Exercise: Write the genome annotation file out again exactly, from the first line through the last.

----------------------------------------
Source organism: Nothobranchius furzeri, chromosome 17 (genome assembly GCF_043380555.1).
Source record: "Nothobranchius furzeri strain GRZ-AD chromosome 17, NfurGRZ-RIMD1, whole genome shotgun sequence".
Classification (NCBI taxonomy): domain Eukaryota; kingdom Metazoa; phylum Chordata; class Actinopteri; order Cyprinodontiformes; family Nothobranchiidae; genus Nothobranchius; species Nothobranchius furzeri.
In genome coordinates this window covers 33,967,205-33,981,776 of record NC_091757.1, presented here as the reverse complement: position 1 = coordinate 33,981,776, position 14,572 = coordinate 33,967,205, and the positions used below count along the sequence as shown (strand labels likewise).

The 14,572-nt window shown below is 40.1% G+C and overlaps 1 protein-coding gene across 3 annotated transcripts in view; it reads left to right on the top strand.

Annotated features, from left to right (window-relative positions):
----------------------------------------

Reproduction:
Source organism: Nothobranchius furzeri, chromosome 17 (genome assembly GCF_043380555.1).
Source record: "Nothobranchius furzeri strain GRZ-AD chromosome 17, NfurGRZ-RIMD1, whole genome shotgun sequence".
Classification (NCBI taxonomy): domain Eukaryota; kingdom Metazoa; phylum Chordata; class Actinopteri; order Cyprinodontiformes; family Nothobranchiidae; genus Nothobranchius; species Nothobranchius furzeri.
In genome coordinates this window covers 33,967,205-33,981,776 of record NC_091757.1, presented here as the reverse complement: position 1 = coordinate 33,981,776, position 14,572 = coordinate 33,967,205, and the positions used below count along the sequence as shown (strand labels likewise).

The 14,572-nt window shown below is 40.1% G+C and overlaps 1 protein-coding gene across 3 annotated transcripts in view; it reads left to right on the top strand.

Annotated features, from left to right (window-relative positions):